LAS VEGAS — There’s a new thrill on the streets of downtown Las Vegas, where high- and low-rollers alike are climbing aboard what officials call the first driverless electric shuttle operating on a public U.S. street.
The oval-shaped shuttle began running Tuesday as part of a 10-day pilot program, carrying up to 12 passengers for free along a short stretch of the Fremont Street East entertainment district.
The vehicle has a human attendant and computer monitor, but no steering wheel and no brake pedals. Passengers push a button at a marked stop to board it.
The shuttle uses GPS, electronic curb sensors and other technology, and doesn’t require lane lines to make its way.
“The ride was smooth. It’s clean and quiet and seats comfortably,” said Mayor Carolyn Goodman, who was among the first public officials to hop a ride on the vehicle developed by the French company Navya and dubbed Arma.
“I see a huge future for it once they get the technology synchronized,” the mayor said Friday.
The vehicles have a range of about 90 miles for each electric charge and take about five to eight hours to recharge.
The top speed of the shuttle is 25 mph, but it’s running about 15 mph during the trial, Navya spokesman Martin Higgins said.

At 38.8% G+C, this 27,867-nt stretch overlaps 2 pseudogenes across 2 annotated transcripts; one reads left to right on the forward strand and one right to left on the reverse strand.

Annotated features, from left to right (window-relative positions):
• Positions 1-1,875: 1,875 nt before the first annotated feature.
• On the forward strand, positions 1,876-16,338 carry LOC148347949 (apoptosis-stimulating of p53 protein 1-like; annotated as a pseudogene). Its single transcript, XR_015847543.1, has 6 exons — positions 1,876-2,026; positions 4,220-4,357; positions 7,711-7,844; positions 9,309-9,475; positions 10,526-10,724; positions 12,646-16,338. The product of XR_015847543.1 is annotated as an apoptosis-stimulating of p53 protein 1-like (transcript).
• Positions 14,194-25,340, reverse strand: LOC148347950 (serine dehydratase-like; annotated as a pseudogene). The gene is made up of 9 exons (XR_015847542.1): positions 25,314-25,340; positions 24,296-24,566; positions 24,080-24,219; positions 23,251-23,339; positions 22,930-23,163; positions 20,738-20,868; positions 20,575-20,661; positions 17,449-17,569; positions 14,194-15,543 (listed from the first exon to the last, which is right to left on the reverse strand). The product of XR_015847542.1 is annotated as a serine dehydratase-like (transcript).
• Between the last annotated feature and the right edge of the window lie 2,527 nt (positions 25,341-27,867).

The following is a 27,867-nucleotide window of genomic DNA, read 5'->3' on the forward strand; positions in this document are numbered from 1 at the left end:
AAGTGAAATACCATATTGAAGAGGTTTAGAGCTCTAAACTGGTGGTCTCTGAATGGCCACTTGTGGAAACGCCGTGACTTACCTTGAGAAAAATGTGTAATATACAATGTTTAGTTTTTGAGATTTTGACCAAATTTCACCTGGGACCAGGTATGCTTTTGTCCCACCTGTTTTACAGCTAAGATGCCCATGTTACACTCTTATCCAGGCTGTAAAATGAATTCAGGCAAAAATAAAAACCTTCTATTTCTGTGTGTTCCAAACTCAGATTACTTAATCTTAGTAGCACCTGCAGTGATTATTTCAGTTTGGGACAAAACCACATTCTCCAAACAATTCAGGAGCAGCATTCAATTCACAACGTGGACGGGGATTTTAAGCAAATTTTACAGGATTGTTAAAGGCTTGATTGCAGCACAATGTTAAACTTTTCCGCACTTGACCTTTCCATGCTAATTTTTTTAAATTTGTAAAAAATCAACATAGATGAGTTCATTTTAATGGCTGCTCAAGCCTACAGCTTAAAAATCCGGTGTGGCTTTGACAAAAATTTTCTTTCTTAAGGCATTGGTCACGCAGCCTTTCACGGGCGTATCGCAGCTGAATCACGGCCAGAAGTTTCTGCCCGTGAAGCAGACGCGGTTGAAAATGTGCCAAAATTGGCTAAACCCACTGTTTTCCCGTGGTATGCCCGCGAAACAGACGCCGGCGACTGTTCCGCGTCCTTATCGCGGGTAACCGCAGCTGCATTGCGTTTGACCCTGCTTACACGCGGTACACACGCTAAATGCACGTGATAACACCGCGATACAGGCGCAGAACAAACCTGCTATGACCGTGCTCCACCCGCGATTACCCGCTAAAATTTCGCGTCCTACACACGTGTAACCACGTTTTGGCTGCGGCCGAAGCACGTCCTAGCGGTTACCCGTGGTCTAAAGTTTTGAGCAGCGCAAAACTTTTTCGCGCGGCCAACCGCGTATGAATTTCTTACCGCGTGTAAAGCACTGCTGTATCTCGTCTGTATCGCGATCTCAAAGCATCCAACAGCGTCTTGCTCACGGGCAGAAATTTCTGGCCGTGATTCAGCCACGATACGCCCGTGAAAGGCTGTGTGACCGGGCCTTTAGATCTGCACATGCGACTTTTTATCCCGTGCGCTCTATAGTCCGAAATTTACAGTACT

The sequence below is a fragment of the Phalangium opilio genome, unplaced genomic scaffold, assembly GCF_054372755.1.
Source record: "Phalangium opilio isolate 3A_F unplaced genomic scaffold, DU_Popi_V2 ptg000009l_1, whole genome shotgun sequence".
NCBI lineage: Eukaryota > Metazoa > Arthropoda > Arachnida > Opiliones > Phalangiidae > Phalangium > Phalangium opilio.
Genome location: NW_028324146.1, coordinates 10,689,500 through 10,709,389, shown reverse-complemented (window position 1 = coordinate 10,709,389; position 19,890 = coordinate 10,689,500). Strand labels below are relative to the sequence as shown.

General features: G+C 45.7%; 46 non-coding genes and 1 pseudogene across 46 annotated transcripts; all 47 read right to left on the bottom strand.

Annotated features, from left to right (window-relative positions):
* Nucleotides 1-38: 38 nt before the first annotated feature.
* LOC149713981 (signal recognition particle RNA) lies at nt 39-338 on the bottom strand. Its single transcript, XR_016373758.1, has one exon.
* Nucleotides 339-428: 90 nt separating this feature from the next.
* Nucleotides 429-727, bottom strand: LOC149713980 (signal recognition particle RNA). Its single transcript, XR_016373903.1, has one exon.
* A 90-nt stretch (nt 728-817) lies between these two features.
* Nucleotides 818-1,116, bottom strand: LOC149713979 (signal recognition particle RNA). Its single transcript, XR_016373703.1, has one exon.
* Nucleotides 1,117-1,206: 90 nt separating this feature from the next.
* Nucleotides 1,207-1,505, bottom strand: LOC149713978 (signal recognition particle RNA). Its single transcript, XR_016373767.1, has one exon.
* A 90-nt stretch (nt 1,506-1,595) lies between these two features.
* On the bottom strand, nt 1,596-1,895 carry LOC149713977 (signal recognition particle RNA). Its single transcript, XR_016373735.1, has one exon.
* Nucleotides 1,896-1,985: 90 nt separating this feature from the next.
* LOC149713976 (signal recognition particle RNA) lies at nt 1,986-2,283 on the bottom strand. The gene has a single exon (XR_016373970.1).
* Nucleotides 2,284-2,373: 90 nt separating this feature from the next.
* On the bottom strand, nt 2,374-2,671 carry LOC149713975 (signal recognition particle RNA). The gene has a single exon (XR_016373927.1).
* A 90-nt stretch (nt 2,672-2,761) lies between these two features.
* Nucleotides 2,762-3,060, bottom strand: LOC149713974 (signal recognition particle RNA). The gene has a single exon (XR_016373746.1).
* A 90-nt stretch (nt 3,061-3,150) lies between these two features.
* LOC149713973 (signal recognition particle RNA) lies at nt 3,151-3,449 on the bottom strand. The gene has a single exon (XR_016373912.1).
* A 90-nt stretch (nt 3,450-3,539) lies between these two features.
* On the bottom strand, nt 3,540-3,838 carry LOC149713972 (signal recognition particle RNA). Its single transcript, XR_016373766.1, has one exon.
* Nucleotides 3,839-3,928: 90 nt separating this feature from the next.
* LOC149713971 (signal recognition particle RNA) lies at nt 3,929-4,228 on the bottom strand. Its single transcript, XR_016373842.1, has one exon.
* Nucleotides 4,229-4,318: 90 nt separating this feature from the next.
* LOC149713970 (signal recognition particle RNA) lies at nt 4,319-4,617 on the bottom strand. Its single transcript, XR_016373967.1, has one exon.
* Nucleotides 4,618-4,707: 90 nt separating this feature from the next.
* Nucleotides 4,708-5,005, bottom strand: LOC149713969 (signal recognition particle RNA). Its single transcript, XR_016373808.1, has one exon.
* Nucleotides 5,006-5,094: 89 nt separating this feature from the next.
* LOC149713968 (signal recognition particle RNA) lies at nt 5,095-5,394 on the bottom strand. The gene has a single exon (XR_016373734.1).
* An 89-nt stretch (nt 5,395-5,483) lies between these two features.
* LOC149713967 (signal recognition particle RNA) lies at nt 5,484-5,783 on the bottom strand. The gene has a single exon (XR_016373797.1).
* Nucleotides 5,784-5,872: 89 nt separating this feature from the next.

Side streets have been blocked to make a dedicated lane for it to pass traffic signals during the trial.
Higgins called it “100 percent autonomous on a programmed route.”
“If a person or a dog were to run in front of it, it would stop,” he said.
Higgins said it’s the company’s first test of the shuttle on a public street in the U.S. A similar shuttle began testing in December at a simulated city environment at a University of Michigan research center.
The vehicle being used in public was shown earlier at the giant CES gadget show just off the Las Vegas Strip.
Las Vegas city community development chief Jorge Cervantes said plans call for installing transmitters at the Fremont Street intersections to communicate red-light and green-light status to the shuttle.
He said the city hopes to deploy several autonomous shuttle vehicles — by Navya or another company — later this year for a downtown loop with stops at shopping spots, restaurants, performance venues, museums, a hospital and City Hall.
At a cost estimated at $10,000 a month, Cervantes said the vehicle could be cost-efficient compared with a single bus and driver costing perhaps $1 million a year.
He said partnerships with businesses near stops and advertising to passers-by and passengers might defray some of the cost and keep rider fares low or even free.
The company said it has shuttles in use in France, Australia, Switzerland and other countries that have carried more than 100,000 passengers in more than a year of service.